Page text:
The climate is changing all across the country and around the world, but in traditional communities, people often refuse to accept the evidence of its workings, even if demonstrated by scientists. Along this line a story in The New Yorker — called Tangier, the sinking island in the Chesapeake — profiles Mayor James Eskridge, a long-time crabber and resident of the doomed island.
The headline for the podcast discussion of the island put it best I think:
The island in the Chesapeake Bay is washing out to sea, and its residents may be among the first American refugees of climate change. But that’s not how they see the loss of their land.
The story focuses on the Mayor of the small island, who is named James Eskridge.
Eskridge, who is sixty, has been the mayor of Tangier for the past decade. Like most people on the island, he is an evangelical Christian; on his right forearm is a tattoo of a Jesus fish, on his left a Star of David. He has pale blue eyes, a Tom Selleck mustache, and deeply tanned, permanently windburned skin. No matter where you met him or what he was wearing, you would know that he had spent his life on the water. Like his grandfather, his father, and his eldest son, Eskridge has been a professional crabber since he graduated from high school. Nearly forty other men, in a community of four hundred and sixty, do the same. He likes to brag, and it’s not much of an exaggeration, that Tangier—located in the widest part of the Chesapeake, six miles south of the Virginia-Maryland border—“is the soft-shell capital of the world.” It’s the only place he has ever lived.
These days, it appears that he may outlive it. Tangier has lost two-thirds of its land since 1850. This is, in part, because of a ten-thousand-year-old phenomenon known as glacial rebound, which has caused the island to sink a millimetre or two each year. But the more urgent problem is a combination of storm-driven erosion and sea-level rise, which are both increasing as climate change advances; scientists who study the region estimate that sea-level rise is tripling or even quadrupling the rate of land loss. Without climate change, the island would have remained above water for perhaps another century; now the cutoff date is only a few decades away, if not sooner. David Schulte, a marine biologist with the U.S. Army Corps of Engineers and the co-author of a study in Nature’s Scientific Reports on Tangier’s fate, told me, “They are literally one storm away from being wiped out.”
But Eskridge blames erosion, not climate change, for the island’s woes. When President Trump heard of his stance, he gave Eskridge a call and encouraged him, but nothing has come of the call but a few minutes of national coverage.
A similar story of locals refusing to accept the evidence of climate change is playing out in Montana. An excellent reporter I’ve been fortunate to meet named Meera Subramanian, reporting for Inside Climate News and High Country News, focuses on a well-known Montana angler with decades-long experience. He can see that the stream water around his lodge is warming, and see its impact on the fish, but he can’t convince his fellow fisherman that what they are experiencing is an impact of climate change.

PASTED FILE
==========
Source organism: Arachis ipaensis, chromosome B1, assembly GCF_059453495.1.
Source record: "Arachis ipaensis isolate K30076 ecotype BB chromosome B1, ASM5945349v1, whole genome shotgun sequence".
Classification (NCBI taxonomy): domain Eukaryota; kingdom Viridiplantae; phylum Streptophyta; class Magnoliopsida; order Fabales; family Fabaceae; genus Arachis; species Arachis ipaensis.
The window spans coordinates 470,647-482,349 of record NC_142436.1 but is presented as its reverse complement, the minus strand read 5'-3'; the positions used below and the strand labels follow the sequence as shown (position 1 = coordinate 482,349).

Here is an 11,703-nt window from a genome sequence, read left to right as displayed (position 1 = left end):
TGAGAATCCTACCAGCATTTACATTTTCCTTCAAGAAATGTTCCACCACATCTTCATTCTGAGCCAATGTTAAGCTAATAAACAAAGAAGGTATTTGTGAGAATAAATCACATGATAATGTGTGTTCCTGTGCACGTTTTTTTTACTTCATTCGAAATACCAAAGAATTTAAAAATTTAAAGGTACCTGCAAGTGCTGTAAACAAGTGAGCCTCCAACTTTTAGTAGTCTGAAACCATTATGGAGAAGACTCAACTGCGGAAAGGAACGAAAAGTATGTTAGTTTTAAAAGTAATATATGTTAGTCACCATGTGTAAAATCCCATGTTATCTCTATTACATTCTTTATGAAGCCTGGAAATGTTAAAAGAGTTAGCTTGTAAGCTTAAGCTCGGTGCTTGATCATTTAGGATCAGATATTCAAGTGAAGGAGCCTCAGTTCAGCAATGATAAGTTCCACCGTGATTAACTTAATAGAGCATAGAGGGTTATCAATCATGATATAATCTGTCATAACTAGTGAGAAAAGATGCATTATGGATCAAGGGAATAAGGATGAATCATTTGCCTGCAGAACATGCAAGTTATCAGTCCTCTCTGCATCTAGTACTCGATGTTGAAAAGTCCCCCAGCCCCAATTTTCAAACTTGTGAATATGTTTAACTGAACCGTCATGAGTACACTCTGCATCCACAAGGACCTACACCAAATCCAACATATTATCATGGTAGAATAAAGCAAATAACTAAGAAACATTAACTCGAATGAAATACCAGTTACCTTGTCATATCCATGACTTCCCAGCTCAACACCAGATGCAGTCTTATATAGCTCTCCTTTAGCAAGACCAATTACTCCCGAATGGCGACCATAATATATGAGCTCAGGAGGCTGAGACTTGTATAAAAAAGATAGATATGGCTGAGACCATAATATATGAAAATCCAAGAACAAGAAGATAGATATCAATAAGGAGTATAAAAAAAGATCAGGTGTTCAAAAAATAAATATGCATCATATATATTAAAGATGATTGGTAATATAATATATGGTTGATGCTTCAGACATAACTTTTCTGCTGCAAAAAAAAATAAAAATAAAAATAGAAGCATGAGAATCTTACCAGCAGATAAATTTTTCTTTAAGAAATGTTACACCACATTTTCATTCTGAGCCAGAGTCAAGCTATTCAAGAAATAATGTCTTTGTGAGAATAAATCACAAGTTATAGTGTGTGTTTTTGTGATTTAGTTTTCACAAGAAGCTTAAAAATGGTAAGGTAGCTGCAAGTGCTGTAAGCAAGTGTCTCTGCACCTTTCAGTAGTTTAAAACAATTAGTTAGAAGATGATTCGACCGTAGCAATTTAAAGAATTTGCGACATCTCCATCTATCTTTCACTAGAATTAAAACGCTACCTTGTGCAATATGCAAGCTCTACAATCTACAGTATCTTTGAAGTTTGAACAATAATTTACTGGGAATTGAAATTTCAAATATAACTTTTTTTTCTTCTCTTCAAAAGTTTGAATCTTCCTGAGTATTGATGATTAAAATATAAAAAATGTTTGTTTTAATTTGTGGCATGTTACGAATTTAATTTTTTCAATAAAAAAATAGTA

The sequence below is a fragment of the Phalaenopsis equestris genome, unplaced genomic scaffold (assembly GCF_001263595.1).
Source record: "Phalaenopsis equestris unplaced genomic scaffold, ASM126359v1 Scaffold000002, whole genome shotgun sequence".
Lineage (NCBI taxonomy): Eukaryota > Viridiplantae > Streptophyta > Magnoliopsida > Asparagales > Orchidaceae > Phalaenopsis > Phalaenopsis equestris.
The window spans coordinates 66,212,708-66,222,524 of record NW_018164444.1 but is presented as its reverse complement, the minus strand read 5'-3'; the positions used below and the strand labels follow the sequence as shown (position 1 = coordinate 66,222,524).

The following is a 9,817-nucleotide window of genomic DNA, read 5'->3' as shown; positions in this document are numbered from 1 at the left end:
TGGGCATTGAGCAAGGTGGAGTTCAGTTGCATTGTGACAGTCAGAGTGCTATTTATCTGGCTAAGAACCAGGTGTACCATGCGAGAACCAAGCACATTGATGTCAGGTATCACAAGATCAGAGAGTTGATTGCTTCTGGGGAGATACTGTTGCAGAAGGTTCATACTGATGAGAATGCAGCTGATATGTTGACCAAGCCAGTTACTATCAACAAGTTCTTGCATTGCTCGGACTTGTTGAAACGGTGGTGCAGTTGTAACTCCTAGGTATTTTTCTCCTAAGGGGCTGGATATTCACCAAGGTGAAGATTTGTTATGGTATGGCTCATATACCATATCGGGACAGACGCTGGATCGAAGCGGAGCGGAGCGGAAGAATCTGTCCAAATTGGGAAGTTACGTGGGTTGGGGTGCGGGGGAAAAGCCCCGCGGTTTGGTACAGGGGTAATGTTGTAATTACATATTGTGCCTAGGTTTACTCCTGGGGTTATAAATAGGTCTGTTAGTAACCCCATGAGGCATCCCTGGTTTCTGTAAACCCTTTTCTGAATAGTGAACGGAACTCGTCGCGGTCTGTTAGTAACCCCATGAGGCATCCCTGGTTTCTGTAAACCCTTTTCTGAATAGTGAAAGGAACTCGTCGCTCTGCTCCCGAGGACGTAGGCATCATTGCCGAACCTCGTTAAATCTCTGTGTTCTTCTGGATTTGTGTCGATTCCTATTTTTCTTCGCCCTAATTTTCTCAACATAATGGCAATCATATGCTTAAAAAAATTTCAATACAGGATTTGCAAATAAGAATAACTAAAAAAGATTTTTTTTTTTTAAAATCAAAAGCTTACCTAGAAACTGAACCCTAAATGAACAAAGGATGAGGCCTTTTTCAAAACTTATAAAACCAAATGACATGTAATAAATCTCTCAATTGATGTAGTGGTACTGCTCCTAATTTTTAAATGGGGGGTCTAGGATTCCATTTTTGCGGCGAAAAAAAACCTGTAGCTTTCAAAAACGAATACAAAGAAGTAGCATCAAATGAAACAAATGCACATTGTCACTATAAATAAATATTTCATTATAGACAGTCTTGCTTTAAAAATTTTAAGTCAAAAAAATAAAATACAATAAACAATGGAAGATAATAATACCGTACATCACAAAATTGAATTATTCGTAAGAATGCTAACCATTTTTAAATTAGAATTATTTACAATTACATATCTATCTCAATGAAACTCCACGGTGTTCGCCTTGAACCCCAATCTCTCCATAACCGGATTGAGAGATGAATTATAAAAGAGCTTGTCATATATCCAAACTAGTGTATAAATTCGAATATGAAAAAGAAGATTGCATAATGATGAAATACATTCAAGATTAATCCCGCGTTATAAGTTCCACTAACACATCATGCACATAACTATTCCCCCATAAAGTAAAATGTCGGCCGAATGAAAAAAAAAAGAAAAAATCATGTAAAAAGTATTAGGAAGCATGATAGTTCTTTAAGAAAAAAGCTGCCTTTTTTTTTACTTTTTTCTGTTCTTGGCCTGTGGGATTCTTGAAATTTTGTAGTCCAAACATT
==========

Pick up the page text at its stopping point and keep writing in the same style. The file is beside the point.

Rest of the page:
On an early May day, on the upper reaches of the Big Hole River in southwest Montana, fly fisherman Craig Fellin is in that quiet contemplative state of the experimental scientist as he steps out of his Suburban. Already he is studying the swirl of deep eddies on Grayling Pool, searching for the movement of insects. Before he casts his luck into the river, he shows me how he decides which fly to attach to his rod. First step, he says, is to put “your nose on the water.”
Craig, 71, has a neat swoop of mustache and a calm, deliberate air. He founded the Big Hole Lodge nearly 35 years ago, putting to use a degree in philosophy and a lifetime of fishing, begun during his childhood on family trips to Canada to fish for walleye and pike. He is a Vietnam veteran, and a lifelong Republican. He is also convinced that climate change is affecting the pastime and livelihood he loves, from the trout in his backyard to the steelhead he seeks in the Pacific Ocean. What he can’t figure out is where the outspoken conservationists among his fellow conservatives have gone.
Fellin is an exception to the rule in his neck of the woods: most of his fellow fly fishermen don’t accept the scientific consensus around climate change. He seems all but alone in his stance. Why do those closest to the land and the water so often resist the idea of climate change? Is it purely tribal politics? (That seems to be the implication of The New Yorker piece, although Virginia Senator Tim Kaine has a different idea).
Kaine argues, speaking from experience of Eskridge and his fellow islanders, that:
“Acknowledging climate change is so sort of staggering, in terms of what it might mean to the place they love, that they resist the explanation.”
I think that’s right. An English writer named Timothy Morton has brought forward the term hyperobject to explain in a new word this concept, the news too big to mention, the impossible-to-encompass concept. Something like climate change is too overwhelming to contemplate or fix, realistically, so those most connected to the land are most resistant to seeing it.
I see the heroism in Feller, the courage to see what others can’t. I only wish he had company in Montana, and not just out here in California, where most voters support serious efforts to reduce emissions and prepare for the impacts of climate change to come.